Colonel Ebbert, your commentary strikes me as being right on, 
hitting the nail on the head.
    And when I think of, Madam Chairman, I would hope that one 
day we would have a hearing on the relative value for our 
security interests in the role that Amtrak would play, and I 
hope that we will be able to do that in the not too distant 
    Colonel Ebbert, I noted in your testimony that one of the 
things that you called for in a several-point program was to 
have an Amtrak available that would permit evacuation of 5,000 
people. Well, I think that is a perfectly obvious, reasonable 
request whenever any kind of a situation calling for evacuation 
is there.
    But right now, what we face is the determination to have 
Amtrak abandon its national mission and peel off to segments, 
depending largely on the States and the States financing. What 
might it be like without an Amtrak standing by? Even though at 
the time of Katrina, we had an empty train, Mr. Bradberry, 
waiting for people to board and get out of there, and we had 
room for 600 on the train, only 100 showed up. There was so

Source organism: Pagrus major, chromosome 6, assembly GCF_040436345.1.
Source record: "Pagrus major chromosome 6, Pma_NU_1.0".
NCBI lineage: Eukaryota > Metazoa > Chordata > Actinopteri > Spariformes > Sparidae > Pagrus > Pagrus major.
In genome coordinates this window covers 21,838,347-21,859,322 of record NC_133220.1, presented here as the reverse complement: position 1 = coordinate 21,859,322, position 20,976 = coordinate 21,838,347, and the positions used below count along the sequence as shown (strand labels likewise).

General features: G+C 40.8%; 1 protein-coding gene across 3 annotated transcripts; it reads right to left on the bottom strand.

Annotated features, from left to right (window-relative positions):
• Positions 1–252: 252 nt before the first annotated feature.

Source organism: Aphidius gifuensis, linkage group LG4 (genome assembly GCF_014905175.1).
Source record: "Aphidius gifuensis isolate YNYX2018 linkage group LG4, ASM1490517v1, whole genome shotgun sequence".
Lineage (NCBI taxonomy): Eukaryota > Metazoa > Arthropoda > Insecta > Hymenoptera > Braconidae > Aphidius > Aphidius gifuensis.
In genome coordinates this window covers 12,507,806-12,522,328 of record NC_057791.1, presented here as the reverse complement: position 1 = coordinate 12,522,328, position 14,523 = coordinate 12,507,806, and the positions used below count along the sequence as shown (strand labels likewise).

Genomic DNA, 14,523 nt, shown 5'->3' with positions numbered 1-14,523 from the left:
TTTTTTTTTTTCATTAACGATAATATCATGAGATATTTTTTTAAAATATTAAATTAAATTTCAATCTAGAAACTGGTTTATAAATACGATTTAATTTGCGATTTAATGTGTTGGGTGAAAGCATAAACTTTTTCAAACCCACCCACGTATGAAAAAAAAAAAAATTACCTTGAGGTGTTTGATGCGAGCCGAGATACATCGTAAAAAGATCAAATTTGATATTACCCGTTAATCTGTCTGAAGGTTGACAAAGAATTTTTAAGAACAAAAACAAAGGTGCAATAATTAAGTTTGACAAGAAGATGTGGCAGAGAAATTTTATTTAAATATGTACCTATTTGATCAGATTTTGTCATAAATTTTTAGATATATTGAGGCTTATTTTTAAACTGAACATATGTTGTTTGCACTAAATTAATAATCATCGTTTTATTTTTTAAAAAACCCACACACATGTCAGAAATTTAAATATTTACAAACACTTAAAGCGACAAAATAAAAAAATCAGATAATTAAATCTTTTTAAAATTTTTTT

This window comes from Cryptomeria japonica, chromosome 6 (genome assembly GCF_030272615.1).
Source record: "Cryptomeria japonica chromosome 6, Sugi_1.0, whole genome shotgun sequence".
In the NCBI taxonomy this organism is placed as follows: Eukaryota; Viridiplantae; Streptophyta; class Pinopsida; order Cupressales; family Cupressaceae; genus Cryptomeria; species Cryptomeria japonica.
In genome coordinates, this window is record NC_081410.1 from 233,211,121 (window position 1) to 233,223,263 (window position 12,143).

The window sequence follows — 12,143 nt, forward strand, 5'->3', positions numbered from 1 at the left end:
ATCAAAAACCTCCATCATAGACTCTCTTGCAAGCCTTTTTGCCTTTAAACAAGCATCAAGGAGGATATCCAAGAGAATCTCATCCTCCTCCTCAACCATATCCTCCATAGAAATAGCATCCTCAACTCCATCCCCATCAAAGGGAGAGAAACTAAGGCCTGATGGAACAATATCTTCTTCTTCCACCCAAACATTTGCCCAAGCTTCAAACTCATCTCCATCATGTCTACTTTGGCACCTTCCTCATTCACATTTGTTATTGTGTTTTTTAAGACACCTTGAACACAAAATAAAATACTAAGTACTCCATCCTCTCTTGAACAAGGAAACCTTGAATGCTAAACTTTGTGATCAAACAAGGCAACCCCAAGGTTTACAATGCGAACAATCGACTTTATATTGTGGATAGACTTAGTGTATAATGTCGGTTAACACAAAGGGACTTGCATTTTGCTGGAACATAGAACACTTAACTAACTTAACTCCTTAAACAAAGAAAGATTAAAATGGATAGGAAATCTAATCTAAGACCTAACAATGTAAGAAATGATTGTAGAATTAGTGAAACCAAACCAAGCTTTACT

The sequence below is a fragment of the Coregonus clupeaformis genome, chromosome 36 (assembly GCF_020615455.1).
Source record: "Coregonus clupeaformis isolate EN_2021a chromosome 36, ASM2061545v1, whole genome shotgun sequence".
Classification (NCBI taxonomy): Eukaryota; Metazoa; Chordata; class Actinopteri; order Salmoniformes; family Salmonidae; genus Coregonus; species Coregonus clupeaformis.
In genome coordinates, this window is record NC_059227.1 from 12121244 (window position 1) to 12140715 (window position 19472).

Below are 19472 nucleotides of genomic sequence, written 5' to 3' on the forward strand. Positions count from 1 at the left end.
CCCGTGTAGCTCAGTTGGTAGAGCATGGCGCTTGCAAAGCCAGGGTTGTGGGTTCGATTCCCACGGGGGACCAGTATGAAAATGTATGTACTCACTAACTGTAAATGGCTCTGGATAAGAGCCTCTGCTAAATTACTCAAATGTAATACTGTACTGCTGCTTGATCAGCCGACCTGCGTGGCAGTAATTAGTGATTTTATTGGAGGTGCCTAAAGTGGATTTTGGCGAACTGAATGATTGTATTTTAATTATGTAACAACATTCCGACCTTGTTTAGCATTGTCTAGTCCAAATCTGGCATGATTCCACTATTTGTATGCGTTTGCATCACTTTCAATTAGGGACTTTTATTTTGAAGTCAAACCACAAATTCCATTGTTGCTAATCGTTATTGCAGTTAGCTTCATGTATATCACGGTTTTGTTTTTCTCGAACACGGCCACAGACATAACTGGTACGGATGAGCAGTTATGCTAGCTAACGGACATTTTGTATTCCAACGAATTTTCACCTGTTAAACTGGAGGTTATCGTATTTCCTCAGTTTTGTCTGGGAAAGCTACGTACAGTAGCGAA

much confusion.
    What do you think about the notion, do you think our 
country's security might be impaired in any way if Amtrak or a 
national rail system were not in place?
    Colonel Ebbert. In answer to your question, Senator, I 
believe that we have a capability that we have not utilized 
effectively. I think that we have basically a federally 
supported commercial system of Amtrak, which has capability 
across the Nation to assist in this very serious nature of mass 
evacuation. And I think that we need to look at--currently, we 
try to work that at a local level, and we are at the bottom of 
the barrel working up.
    And we have had----
    Senator Lautenberg. I heard you--forgive me because time is 
so short. I heard you and your colleagues at the table call for 
more Federal resources, more help.
    Dr. Maestri, simple things like communications equipment? 
If you are an emergency response organization, we had that 
terrible thing at the World Trade Center when fire departments 
couldn't communicate with police departments or with their own 
departments. The Federal Government ought to complete its 
mission in protecting our citizens and not just do it overseas, 
but do it within the country.
    So I think we would be far worse off in terms of our 
ability to manage our desperate needs for evacuation. And by 
the way, there is no exclusive on having the kind of things 
that we have seen, either from terrorists or natural disaster, 
or how about a nuclear plant? We abandoned two nuclear plants 
in this country at great cost after they were built, ready to 
function, because we found out that we couldn't get people out